With Idaho having one of the lowest vaccination rate among all U.S. states, and only 49.3% of eligible residents fully vaccinated,Idaho experienced its most severe wave of COVID-19 hospitalizations to date beginning in late summer, with some medical facilities exceeding capacity due to a flood of patients with what by then was a preventable illness. On September 7, the Idaho Department of Health and Welfare activated crisis standards of care in North Idaho, meaning that some patients would be denied emergency treatment in order to save the lives of others. Patients who would gain the most "life-years" were given priority. At least 10 hospitals acknowledged they would be unable to provide their usual level of healthcare to people who were experiencing injuries and illnesses other than COVID-19. Crisis standards of care were declared statewide on September 16. 1,569,457 doses of the vaccine have been administered in Idaho as of September 21, 2021. Total doses reported may include doses reported without an indication of 1st or 2nd dose. Per the 2020 United States census, 1.84 million residents reside in the state. As of late September, 77.2% of those aged 65 and over were fully vaccinated,
On March 13, 2020, the same day as when the first confirmed case of the coronavirus in Idaho was announced, Governor Brad Little stated "We have been preparing for this since January when the first confirmed case of coronavirus was confirmed in the United States, we have taken many proactive steps, and we are in a good position to respond. Our focus is on slowing the spread of coronavirus to protect vulnerable individuals and preserve capacity in our healthcare facilities."The Governor also signed a proactive emergency declaration to enable the Idaho Emergency Operations Plan along with making funds available for use in the Idaho Emergency Disaster Fund. This declaration allows for the flexibility to expedite contracts and purchasing of supplies, aids with obtaining critical supplies from the national stockpile along with adding provisions to expedite renewals of state nursing licenses for those who have retired or left the profession.
On March 17, 2020, Idaho Department of Health and Welfare's Division of Welfare announced that on March 18 they would stop walk-in services in some of their locations and move to appointment and phone-based services. Those locations are Boise (Westgate), Coeur d’Alene, Idaho Falls, Lewiston, Nampa, Payette, Pocatello, Preston, and Twin Falls.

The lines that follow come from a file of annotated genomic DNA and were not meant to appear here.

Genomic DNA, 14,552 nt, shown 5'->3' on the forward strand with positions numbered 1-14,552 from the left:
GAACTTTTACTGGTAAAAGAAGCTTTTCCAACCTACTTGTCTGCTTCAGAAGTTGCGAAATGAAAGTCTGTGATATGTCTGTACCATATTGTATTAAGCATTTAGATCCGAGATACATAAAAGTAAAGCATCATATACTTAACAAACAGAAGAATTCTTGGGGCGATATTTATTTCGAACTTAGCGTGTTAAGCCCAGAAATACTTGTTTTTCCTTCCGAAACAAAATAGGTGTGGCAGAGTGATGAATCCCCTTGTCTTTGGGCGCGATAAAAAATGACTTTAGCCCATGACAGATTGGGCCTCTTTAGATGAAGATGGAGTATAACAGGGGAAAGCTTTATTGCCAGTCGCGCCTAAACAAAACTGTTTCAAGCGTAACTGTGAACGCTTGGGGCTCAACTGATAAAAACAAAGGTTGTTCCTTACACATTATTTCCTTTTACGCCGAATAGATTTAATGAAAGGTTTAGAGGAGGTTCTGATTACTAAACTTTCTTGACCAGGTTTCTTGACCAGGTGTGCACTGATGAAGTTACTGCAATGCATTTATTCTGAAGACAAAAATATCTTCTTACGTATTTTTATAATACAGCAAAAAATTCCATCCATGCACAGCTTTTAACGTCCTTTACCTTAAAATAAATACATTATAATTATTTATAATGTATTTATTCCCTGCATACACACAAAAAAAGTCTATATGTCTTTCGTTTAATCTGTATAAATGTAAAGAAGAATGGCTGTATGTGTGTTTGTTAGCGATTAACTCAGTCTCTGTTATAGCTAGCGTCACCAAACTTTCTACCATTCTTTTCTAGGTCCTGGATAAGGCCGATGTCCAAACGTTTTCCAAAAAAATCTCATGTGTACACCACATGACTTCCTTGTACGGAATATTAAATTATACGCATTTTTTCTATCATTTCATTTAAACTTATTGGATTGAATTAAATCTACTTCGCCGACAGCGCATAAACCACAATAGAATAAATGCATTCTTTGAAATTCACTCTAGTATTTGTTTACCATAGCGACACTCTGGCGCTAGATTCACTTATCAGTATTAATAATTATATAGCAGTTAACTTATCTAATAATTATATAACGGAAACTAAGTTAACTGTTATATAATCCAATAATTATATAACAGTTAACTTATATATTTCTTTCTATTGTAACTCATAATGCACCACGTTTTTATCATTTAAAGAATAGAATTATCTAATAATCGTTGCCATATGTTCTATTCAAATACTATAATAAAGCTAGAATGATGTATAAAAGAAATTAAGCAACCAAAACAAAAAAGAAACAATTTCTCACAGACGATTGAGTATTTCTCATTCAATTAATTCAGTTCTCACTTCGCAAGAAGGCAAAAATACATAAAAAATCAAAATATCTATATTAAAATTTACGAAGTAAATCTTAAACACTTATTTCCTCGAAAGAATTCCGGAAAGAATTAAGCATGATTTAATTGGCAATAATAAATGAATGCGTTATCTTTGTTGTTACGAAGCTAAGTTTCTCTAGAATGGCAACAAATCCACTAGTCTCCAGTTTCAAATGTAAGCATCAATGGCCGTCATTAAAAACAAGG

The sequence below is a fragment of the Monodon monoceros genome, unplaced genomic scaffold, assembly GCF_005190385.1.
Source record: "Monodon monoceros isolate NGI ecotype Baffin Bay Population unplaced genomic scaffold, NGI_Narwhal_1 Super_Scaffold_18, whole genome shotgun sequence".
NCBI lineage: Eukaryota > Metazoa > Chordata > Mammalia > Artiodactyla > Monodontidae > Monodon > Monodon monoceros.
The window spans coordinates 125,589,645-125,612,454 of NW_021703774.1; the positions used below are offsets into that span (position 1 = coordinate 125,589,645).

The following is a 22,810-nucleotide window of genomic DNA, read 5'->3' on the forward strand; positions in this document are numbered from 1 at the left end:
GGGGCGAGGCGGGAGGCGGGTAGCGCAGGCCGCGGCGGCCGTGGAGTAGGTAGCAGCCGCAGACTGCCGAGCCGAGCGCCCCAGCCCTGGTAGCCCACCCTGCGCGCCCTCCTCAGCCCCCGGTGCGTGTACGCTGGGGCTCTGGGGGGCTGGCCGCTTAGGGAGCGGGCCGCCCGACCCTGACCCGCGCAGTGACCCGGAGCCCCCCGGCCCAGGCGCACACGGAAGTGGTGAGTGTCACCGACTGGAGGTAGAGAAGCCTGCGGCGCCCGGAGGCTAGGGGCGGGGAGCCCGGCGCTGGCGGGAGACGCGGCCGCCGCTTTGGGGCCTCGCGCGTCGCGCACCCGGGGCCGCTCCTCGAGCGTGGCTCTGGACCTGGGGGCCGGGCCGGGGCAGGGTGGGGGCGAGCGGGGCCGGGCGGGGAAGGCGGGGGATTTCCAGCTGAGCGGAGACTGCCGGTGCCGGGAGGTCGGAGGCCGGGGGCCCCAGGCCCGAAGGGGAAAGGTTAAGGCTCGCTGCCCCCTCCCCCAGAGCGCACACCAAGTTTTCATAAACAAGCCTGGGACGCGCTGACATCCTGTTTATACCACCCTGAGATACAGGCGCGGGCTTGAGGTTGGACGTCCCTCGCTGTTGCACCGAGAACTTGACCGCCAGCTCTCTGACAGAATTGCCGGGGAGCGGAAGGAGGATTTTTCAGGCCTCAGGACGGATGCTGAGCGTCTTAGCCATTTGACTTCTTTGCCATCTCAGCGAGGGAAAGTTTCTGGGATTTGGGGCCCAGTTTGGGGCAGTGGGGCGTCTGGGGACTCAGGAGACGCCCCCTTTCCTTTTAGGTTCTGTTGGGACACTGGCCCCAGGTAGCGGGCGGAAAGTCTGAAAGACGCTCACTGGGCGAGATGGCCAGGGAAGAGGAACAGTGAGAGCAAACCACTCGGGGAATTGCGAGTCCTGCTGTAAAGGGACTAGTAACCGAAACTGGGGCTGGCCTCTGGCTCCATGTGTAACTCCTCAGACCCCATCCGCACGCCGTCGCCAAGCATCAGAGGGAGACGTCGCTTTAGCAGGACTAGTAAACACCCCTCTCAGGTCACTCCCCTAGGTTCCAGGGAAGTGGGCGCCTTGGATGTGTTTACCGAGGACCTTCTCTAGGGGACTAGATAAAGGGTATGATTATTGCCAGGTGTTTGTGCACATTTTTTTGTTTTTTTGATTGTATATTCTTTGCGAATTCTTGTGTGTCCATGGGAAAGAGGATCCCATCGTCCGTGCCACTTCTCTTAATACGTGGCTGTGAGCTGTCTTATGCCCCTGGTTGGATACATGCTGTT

On March 22, 2020, Idaho Department of Health and Welfare addressed how COVID-19 cases were counted in the state. The state counts were based on records that are submitted through Idaho's statewide disease tracking system and don't count the cases by the local public health departments that have not been determined through investigations or been submitted to the state. By doing so, the count is that of Idaho residents and not those who might reside in another state.
On March 23, 2020, the Governor Little signed two proclamations with the first "one lifting restrictions in 125 administrative rules to increase healthcare provider capacity and reduce barriers to healthcare access" and the second to extend the state income tax filing and payment deadlines to June 15 for all citizens and businesses in Idaho.
On March 25, 2020, Governor Little issued a statewide stay-at-home order for residents to stay and work from home as much as possible. The order also closed non-essential businesses and banned non-essential gatherings effective on the same day for at least 21 days.Some citizens and officials are challenging the social distancing rules.
On April 15, 2020, Governor Little extended the stay-home order through "at least" April 30, even as protests continued.The amended order further directed residents to wear masks in public, and also mandated that travelers from outside the state self-quarantine for 14 days upon arrival. It also loosened business closures, allowing some "non-essential" businesses to reopen if they are able to restrict operation to delivery and curbside pickup.
On April 16, 2020, on the podcast “The Jess Fields Show,” North Idaho State Rep. Heather Scott complained that the governor's stay-home order is "no different than Nazi Germany" and that the governor was properly nicknamed "Governor Little Hitler" because, in her understanding, "the nonessential workers got put on a train [to a concentration camp]." Her remarks were criticized by local advocates of human rights.
As of July 21, 2020, city mayors in Northern Idaho would not implement a mask mandate.
On May 27, 2021, after Governor Little left the state to attend a Republican Governors' Association conference in Nashville, Tennessee, Lieutenant Governor Janice McGeachin issued an executive order banning state and local governments from implementing mask mandates in government buildings and schools. On his return the following day, Little promptly repealed the order, stating that "[t]aking the earliest opportunity to act solitarily on a highly politicized, polarizing issue without conferring with local jurisdictions, legislators, and the sitting Governor is, simply put, an abuse of power," and that McGeachin had "unilaterally and unlawfully" deprived local officials of the ability to determine public-health policies in their own jurisdictions.Little further noted that McGeachin's order duplicated a proposed bill that failed passage in the state legislature, and that it would have also prevented the state government from developing and enforcing protective measures for social workers conducting home visits with at-risk patients, or for workers in state COVID testing labs. State health officials spoke out in support of a statewide mask mandate, emphasizing the importance of mask-wearing in reducing the spread of COVID-19 in Idaho.
Source: Analysis by the Idaho DPH, as of January 7, 2022.
Janice K. McGeachin is an American politician and businesswoman currently serving as the 43rd lieutenant governor of Idaho since January 2019. A member of the Republican Party, she was previously a member of the Idaho House of Representatives from 2002 until 2012. She belongs to the far-right wing of the Republican Party.